Kid-Made: How to Make 3D Glasses

Kid-Made: How to Make 3D Glasses

Got some scratched sunglasses, or an old pair of prescription glasses with a cracked lens? Pass them over to your kids, because this is a project just for them! Here’s how to make 3D glasses from an old pair of frames.

How to Make 3D Glasses

These DIY 3D glasses are an excellent kid-build, and really fun for kids to play with afterwards. Here’s what your kid should do to make them:

1. Remove the lenses from the frame. You may have to help your kid bust the plastic lenses out of plastic sunglasses (or just give her a hammer!), but all old prescription frames should require are a teeny-tiny screwdriver and the assertion of your kid’s fine motor skills:

DIY 3D Glasses

Screw the little screws back into the frame after the lenses are removed. Save those lenses for telescope-making!

2. Trace each lens onto colored cellophane. Colored cellophane is the real trick pony here! Have your kiddo trace around the outside of the lens, so that it will fit over the frame, not inside it:

DIY 3D Glasses

The traditional order is red for the left lens and blue for the right, but there’s nothing to prevent an interested kid from experimenting–how would a yellow/blue combo work? A purple/green?

4. Glue the cellophane to the front of the frames. Hot glue can be a little messy (as you can tell from the pic of the finished glasses!), but it holds well and dries quickly, perfect for my kid who likes to see results right away!

DIY 3D Glasses5. Play with drawing. Let the kid choose marker colors that closely match the cellophane, then experiment with drawing images that will be perceived as three-dimensional. My kiddo first tried taping two markers together, but now prefers to simply hold the two together. You can also play with drawing the red and blue lines not as parallels, but as different elements of a single drawing–this works especially well if you draw a 3D cube, for instance, making some lines blue and some lines red.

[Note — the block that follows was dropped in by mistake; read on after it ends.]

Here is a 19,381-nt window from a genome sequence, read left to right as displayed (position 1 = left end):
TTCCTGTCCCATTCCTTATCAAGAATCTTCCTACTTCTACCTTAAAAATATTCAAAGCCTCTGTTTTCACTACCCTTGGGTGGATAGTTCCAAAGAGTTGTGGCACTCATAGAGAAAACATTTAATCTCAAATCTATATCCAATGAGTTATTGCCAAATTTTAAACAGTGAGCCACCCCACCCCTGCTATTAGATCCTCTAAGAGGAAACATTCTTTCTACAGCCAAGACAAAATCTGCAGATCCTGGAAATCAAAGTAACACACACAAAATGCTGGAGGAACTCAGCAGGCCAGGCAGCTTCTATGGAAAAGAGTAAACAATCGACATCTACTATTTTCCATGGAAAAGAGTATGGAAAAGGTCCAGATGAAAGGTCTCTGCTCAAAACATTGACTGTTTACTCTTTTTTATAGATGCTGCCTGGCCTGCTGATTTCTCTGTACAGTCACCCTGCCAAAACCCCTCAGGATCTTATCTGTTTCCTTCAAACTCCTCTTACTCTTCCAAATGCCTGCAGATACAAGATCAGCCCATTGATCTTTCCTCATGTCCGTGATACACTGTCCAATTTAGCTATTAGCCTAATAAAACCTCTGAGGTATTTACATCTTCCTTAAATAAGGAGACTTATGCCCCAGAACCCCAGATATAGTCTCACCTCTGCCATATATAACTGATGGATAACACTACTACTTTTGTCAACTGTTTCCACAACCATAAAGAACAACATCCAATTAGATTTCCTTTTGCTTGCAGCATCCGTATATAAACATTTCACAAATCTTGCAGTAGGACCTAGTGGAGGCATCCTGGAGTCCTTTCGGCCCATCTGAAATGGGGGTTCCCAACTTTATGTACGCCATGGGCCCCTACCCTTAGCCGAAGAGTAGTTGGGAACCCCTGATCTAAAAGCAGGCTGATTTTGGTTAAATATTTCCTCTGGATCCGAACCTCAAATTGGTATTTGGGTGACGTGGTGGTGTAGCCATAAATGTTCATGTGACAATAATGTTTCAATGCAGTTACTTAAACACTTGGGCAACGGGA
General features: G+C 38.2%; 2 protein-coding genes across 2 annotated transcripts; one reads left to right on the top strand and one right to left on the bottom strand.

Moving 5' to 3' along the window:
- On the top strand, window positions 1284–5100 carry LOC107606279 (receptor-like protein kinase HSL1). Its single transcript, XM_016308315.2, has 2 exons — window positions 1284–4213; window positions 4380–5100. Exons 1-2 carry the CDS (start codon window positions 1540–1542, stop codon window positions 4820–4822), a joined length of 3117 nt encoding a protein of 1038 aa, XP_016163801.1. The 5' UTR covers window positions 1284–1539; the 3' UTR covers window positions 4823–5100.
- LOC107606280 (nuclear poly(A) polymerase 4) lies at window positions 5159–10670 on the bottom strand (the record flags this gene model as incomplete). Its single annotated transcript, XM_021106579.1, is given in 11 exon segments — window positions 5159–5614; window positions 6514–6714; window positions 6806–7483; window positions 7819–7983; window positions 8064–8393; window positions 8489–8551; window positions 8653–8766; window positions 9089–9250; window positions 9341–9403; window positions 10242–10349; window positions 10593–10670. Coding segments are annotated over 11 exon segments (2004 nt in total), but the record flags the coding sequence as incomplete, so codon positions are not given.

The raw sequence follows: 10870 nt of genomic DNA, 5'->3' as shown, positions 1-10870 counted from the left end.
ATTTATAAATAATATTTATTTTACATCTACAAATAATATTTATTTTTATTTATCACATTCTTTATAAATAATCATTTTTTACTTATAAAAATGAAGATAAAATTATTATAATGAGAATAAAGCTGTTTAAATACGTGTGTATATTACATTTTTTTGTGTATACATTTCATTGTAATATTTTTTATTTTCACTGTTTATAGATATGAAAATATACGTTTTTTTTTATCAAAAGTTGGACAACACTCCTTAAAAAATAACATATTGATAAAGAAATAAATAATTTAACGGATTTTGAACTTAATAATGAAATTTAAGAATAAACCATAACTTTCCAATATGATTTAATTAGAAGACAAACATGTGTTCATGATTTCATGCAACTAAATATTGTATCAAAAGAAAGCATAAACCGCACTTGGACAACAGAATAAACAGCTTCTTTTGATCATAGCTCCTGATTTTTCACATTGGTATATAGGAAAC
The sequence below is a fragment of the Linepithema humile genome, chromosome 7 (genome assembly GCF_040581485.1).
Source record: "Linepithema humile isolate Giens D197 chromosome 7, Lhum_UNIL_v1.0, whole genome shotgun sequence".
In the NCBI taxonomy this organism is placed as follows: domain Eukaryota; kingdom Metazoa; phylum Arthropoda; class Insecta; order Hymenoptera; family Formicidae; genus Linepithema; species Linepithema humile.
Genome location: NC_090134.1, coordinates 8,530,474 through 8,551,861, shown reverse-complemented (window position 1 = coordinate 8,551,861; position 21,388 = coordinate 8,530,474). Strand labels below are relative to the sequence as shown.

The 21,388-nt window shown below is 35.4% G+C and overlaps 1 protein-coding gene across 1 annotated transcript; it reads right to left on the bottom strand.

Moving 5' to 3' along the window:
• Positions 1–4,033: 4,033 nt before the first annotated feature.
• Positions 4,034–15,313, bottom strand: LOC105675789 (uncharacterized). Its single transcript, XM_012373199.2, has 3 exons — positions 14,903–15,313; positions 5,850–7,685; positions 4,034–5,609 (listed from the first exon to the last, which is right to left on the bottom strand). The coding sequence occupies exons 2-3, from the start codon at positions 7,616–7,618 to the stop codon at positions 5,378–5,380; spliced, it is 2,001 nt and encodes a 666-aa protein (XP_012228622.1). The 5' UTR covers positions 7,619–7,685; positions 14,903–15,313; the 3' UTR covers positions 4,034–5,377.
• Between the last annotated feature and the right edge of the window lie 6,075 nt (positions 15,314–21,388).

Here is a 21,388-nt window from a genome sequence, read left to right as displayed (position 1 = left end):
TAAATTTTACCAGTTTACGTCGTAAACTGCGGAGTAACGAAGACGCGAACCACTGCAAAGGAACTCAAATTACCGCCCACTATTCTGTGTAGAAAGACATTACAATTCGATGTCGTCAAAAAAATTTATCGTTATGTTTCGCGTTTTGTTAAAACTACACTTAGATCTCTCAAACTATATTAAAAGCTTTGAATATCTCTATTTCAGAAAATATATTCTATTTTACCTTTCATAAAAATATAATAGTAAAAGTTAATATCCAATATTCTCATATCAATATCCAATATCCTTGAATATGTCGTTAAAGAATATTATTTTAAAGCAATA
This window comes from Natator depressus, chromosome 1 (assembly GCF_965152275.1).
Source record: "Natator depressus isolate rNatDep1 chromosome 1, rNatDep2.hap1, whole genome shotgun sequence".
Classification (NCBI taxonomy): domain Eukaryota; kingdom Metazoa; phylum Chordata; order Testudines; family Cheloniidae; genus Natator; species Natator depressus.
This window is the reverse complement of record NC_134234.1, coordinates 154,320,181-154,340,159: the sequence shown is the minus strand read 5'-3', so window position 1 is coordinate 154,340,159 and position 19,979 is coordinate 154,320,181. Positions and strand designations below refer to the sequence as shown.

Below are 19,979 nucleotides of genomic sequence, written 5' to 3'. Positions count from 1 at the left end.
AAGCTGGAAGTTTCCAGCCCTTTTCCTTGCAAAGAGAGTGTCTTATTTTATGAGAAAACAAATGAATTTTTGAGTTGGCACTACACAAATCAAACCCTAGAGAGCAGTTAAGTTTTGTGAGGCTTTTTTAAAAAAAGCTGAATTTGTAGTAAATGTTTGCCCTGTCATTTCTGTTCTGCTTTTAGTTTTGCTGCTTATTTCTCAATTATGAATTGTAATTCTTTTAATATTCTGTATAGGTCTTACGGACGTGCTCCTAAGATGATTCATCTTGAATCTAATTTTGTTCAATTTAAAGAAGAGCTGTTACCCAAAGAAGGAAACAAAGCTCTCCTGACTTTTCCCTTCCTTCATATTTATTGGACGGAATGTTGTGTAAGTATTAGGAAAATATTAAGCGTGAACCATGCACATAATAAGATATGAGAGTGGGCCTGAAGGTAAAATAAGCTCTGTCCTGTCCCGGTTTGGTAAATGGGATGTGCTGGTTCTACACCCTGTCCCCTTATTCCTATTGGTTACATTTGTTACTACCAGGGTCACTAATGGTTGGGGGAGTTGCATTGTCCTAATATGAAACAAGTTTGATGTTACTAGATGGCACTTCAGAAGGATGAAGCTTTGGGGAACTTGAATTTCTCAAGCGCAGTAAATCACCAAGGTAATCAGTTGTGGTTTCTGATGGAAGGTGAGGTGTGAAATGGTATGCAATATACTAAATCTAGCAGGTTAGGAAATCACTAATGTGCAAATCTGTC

Your kiddo can also experiment by trying different papers–plain typing paper, graph paper, or graph paper with red or blue lines.

6. Troubleshoot. After making a set of glasses using a single layer of colored cellophane for each lens, my kiddo spent some time goofing around with the extra cellophane pieces and discovered that doubling or tripling each piece, to make the color darker, improved the 3D effect, so she glued a couple more layers of cellophane to each lens, and now her 3D glasses REALLY pop.

Another variable that might make a difference is marker color. Play around with brands of markers or shades of color to see what works the best.

Because there are so many interesting variables to explore, this is a terrific STEM-enrichment activity for an interested kid, and could also make a stellar Science Fair project. Just have your kid write up her hypothesis and procedure for how to make 3D glassses, paste up a diagram of an eyeball, draw a couple of pictures to look at through the glasses, and BOOM! Blue ribbon.

Written by Julie Finn

I'm a writer, crafter, Zombie Preparedness Planner, and homeschooling momma of two kids who will hopefully someday transition into using their genius for good, not the evil machinations and mess-making in which they currently indulge. I'm interested in recycling and nature crafts, food security, STEM education, and the DIY lifestyle, however it's manifested--making myself some underwear out of T-shirts? Done it. Teaching myself guitar? Doing it right now.

Visit my blog Craft Knife for a peek at our very weird handmade homeschool life; my etsy shop Pumpkin+Bear for a truly odd number of rainbow-themed beeswax pretties; and my for links to articles about poverty, educational politics, and this famous cat who lives in my neighborhood.

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